Detroit Agrees to Allow Licensed Marijuana Sales
On Tuesday Detroit’s city council gave approval to a city-wide ordinance which would allow licensed marijuana retail outlets to operate within the city. The ordinance would allow 75 marijuana retail outlets and up to 35 marijuana lounges.
The ordinance, which was introduced by Councilmember James Tate, would require that at least half of all marijuana business licenses are distributed by those who actually live in Detroit. This was meant as a means of reducing the potential that the city’s marijuana industry would be dominated by big businesses.
Councilmember Tate says that he and other stakeholders have been formulating the ordinance for over two years in order “to identify ways to make sure there’s success”.
The requirement that half of marijuana businesses be owned by city residents was put in place as a response to the city’s medical marijuana situation: Currently out of 46 dispensaries only four are owned by Detroit residents.
“We’ve seen around the country where individuals who live in the municipality where the industry is located are frozen out and not having an opportunity to participate” says Tate.
As noted by High Times, “although regulated sales of marijuana to adults began in some Michigan municipalities last year, city leaders in Detroit were determined to craft legislation that supports ownership of cannabis businesses by longtime city residents.” Under the approved measure, “at least 50% of licenses will be awarded to applicants with “Detroit legacy” status. Detroit legacy applicants are those who have lived in the city at least 15 of the past 30 years, or 13 years if the applicant is low-income.” Those with a marijuana conviction who have lived in Detroit for 10 of the last 30 years also qualify.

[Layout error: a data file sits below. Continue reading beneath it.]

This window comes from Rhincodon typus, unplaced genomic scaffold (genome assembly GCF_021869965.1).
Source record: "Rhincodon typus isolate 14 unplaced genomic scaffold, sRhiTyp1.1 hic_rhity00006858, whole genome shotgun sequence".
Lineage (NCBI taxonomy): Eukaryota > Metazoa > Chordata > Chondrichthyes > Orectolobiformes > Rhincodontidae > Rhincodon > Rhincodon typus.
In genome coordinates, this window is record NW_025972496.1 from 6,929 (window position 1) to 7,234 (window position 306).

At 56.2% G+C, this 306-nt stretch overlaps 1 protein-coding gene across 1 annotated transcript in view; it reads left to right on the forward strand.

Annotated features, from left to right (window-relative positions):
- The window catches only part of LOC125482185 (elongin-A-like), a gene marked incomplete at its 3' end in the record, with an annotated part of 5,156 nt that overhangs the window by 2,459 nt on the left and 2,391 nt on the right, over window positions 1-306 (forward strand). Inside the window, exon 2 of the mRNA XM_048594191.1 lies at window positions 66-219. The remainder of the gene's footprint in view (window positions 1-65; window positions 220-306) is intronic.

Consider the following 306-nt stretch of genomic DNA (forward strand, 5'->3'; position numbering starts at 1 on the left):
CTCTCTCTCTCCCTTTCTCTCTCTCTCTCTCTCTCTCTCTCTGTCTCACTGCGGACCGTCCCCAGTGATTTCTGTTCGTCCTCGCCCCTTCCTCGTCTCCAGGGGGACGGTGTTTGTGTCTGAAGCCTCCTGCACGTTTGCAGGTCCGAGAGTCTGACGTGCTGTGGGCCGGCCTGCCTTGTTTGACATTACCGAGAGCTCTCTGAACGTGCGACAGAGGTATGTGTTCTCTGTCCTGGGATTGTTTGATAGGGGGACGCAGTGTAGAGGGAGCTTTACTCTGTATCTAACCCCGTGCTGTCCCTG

“We have taken lessons learned from other cities around the state and country that opened up the adult-use market and applied elements that we believe will help provide opportunity for those seeking to enter and succeed in the cannabis industry,” Councilmember Tate said in a statement. “We have taken major steps to address the inequities found in the city’s current medical marijuana industry and included provisions that provide genuine opportunity for Detroiters to create generational wealth.”
According to Tate, Detroit legacy applicants will receive priority and will only be charged 1% of mandated license fees. They will be required to pay employees at least $15 an hour.
Mitzi Ruddock, a single mom who heads the Black Cannabis Access, says this will help communities “break the cycle of wealth and economic disparities.” She told the council that “cannabis has saved my life” both economically and emotionally.
“I and many other Detroiters have sacrificed so much to see the day that brings generational wealth to our children through legal cannabis businesses,” said Ruddock. “This isn’t a game nor has it ever been a side hustle for us. Detroiter-owned companies will hire Detroit employees, which will support Detroit families and rebuild Detroit communities and contribute to Detroit income tax base.